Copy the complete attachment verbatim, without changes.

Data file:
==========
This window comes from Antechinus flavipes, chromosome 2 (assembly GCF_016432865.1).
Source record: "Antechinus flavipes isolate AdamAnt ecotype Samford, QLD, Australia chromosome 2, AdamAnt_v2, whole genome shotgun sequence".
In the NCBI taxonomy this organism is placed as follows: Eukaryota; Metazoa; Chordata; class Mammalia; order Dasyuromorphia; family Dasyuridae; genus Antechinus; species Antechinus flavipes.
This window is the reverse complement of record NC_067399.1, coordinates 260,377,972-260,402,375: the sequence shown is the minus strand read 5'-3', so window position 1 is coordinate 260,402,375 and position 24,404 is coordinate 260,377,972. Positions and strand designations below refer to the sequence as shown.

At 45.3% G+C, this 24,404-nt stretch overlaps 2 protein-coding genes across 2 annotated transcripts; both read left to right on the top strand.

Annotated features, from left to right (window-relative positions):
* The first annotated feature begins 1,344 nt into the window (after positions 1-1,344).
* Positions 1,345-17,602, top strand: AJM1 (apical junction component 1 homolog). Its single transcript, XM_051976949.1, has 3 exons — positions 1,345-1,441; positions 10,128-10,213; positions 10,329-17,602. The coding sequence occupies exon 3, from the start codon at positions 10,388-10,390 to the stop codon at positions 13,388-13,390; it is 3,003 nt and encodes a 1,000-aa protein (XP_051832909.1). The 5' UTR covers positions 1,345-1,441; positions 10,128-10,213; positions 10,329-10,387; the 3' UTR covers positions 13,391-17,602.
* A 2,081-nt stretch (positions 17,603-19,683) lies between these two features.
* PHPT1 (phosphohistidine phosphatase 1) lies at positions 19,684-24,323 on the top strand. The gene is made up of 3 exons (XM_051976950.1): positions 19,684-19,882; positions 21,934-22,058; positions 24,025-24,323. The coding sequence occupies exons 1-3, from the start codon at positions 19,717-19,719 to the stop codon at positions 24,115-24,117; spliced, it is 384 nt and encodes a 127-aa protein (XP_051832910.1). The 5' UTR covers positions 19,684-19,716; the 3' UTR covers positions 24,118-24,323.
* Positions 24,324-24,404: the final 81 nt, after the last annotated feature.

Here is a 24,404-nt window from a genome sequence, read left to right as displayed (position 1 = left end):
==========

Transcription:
This window comes from Antechinus flavipes, chromosome 2 (assembly GCF_016432865.1).
Source record: "Antechinus flavipes isolate AdamAnt ecotype Samford, QLD, Australia chromosome 2, AdamAnt_v2, whole genome shotgun sequence".
In the NCBI taxonomy this organism is placed as follows: Eukaryota; Metazoa; Chordata; class Mammalia; order Dasyuromorphia; family Dasyuridae; genus Antechinus; species Antechinus flavipes.
This window is the reverse complement of record NC_067399.1, coordinates 260,377,972-260,402,375: the sequence shown is the minus strand read 5'-3', so window position 1 is coordinate 260,402,375 and position 24,404 is coordinate 260,377,972. Positions and strand designations below refer to the sequence as shown.

At 45.3% G+C, this 24,404-nt stretch overlaps 2 protein-coding genes across 2 annotated transcripts; both read left to right on the top strand.

Annotated features, from left to right (window-relative positions):
* The first annotated feature begins 1,344 nt into the window (after positions 1-1,344).
* Positions 1,345-17,602, top strand: AJM1 (apical junction component 1 homolog). Its single transcript, XM_051976949.1, has 3 exons — positions 1,345-1,441; positions 10,128-10,213; positions 10,329-17,602. The coding sequence occupies exon 3, from the start codon at positions 10,388-10,390 to the stop codon at positions 13,388-13,390; it is 3,003 nt and encodes a 1,000-aa protein (XP_051832909.1). The 5' UTR covers positions 1,345-1,441; positions 10,128-10,213; positions 10,329-10,387; the 3' UTR covers positions 13,391-17,602.
* A 2,081-nt stretch (positions 17,603-19,683) lies between these two features.
* PHPT1 (phosphohistidine phosphatase 1) lies at positions 19,684-24,323 on the top strand. The gene is made up of 3 exons (XM_051976950.1): positions 19,684-19,882; positions 21,934-22,058; positions 24,025-24,323. The coding sequence occupies exons 1-3, from the start codon at positions 19,717-19,719 to the stop codon at positions 24,115-24,117; spliced, it is 384 nt and encodes a 127-aa protein (XP_051832910.1). The 5' UTR covers positions 19,684-19,716; the 3' UTR covers positions 24,118-24,323.
* Positions 24,324-24,404: the final 81 nt, after the last annotated feature.

Here is a 24,404-nt window from a genome sequence, read left to right as displayed (position 1 = left end):